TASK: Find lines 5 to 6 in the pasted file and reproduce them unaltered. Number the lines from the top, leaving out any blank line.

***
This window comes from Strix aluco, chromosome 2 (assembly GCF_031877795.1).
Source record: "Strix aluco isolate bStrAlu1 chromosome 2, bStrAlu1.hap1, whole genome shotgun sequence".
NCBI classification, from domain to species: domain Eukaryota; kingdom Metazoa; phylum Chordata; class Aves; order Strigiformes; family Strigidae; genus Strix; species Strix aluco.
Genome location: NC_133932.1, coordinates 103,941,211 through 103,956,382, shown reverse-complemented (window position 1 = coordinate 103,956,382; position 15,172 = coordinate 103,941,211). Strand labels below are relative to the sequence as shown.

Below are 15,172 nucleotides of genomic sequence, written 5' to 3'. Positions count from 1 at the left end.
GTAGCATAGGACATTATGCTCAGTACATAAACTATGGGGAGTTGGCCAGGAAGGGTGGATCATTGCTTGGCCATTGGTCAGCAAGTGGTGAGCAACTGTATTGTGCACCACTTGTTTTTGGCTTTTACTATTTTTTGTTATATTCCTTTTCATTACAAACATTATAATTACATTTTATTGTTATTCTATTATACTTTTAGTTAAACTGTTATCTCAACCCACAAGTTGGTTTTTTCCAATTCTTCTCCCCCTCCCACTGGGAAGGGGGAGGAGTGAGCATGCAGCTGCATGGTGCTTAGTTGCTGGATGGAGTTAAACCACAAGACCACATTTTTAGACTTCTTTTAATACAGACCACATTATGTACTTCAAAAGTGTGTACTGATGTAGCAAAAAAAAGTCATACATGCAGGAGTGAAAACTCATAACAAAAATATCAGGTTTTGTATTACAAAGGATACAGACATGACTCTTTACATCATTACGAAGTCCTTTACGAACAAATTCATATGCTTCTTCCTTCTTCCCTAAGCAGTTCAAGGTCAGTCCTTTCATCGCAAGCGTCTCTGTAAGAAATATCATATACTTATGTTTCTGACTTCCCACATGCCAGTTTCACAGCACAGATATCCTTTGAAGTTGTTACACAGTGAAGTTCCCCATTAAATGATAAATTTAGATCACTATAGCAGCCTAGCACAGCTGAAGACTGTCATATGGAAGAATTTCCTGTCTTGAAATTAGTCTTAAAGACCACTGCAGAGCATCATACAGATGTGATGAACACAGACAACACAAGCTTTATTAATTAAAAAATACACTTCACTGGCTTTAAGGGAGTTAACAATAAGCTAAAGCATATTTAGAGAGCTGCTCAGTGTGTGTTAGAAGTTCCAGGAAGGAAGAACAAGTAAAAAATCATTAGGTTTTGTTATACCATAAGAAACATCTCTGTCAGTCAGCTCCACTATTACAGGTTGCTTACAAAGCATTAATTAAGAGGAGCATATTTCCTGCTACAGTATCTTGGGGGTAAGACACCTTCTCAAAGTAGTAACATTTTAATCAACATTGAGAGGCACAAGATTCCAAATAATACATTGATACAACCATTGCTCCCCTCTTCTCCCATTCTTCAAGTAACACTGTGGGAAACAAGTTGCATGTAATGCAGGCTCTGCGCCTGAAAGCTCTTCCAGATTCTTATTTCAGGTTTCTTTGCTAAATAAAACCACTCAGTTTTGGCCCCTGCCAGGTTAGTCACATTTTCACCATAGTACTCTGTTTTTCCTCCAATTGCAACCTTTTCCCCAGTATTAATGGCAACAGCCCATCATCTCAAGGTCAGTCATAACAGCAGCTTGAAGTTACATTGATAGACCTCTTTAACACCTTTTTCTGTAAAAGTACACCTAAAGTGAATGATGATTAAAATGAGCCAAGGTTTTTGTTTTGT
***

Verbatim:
Below are 15,172 nucleotides of genomic sequence, written 5' to 3'. Positions count from 1 at the left end.
GTAGCATAGGACATTATGCTCAGTACATAAACTATGGGGAGTTGGCCAGGAAGGGTGGATCATTGCTTGGCCATTGGTCAGCAAGTGGTGAGCAACTGTATTGTGCACCACTTGTTTTTGGCTTTTACTATTTTTTGTTATATTCCTTTTCATTACAAACATTATAATTACATTTTATTGTTATTCTATTATACTTTTAGTTAAACTGTTATCTCAACCCACAAGTTGGTTTTTTCCAATTCTTCTCCCCCTCCCACTGGGAAGGGGGAGGAGTGAGCATGCAGCTGCATGGTGCTTAGTTGCTGGATGGAGTTAAACCACAAGACCACATTTTTAGACTTCTTTTAATACAGACCACATTATGTACTTCAAAAGTGTGTACTGATGTAGCAAAAAAAAGTCATACATGCAGGAGTGAAAACTCATAACAAAAATATCAGGTTTTGTATTACAAAGGATACAGACATGACTCTTTACATCATTACGAAGTCCTTTACGAACAAATTCATATGCTTCTTCCTTCTTCCCTAAGCAGTTCAAGGTCAGTCCTTTCATCGCAAGCGTCTCTGTAAGAAATATCATATACTTATGTTTCTGACTTCCCACATGCCAGTTTCACAGCACAGATATCCTTTGAAGTTGTTACACAGTGAAGTTCCCCATTAAATGATAAATTTAGATCACTATAGCAGCCTAGCACAGCTGAAGACTGTCATATGGAAGAATTTCCTGTCTTGAAATTAGTCTTAAAGACCACTGCAGAGCATCATACAGATGTGATGAACACAGACAACACAAGCTTTATTAATTAAAAAATACACTTCACTGGCTTTAAGGGAGTTAACAATAAGCTAAAGCATATTTAGAGAGCTGCTCAGTGTGTGTTAGAAGTTCCAGGAAGGAAGAACAAGTAAAAAATCATTAGGTTTTGTTATACCATAAGAAACATCTCTGTCAGTCAGCTCCACTATTACAGGTTGCTTACAAAGCATTAATTAAGAGGAGCATATTTCCTGCTACAGTATCTTGGGGGTAAGACACCTTCTCAAAGTAGTAACATTTTAATCAACATTGAGAGGCACAAGATTCCAAATAATACATTGATACAACCATTGCTCCCCTCTTCTCCCATTCTTCAAGTAACACTGTGGGAAACAAGTTGCATGTAATGCAGGCTCTGCGCCTGAAAGCTCTTCCAGATTCTTATTTCAGGTTTCTTTGCTAAATAAAACCACTCAGTTTTGGCCCCTGCCAGGTTAGTCACATTTTCACCATAGTACTCTGTTTTTCCTCCAATTGCAACCTTTTCCCCAGTATTAATGGCAACAGCCCATCATCTCAAGGTCAGTCATAACAGCAGCTTGAAGTTACATTGATAGACCTCTTTAACACCTTTTTCTGTAAAAGTACACCTAAAGTGAATGATGATTAAAATGAGCCAAGGTTTTTGTTTTGT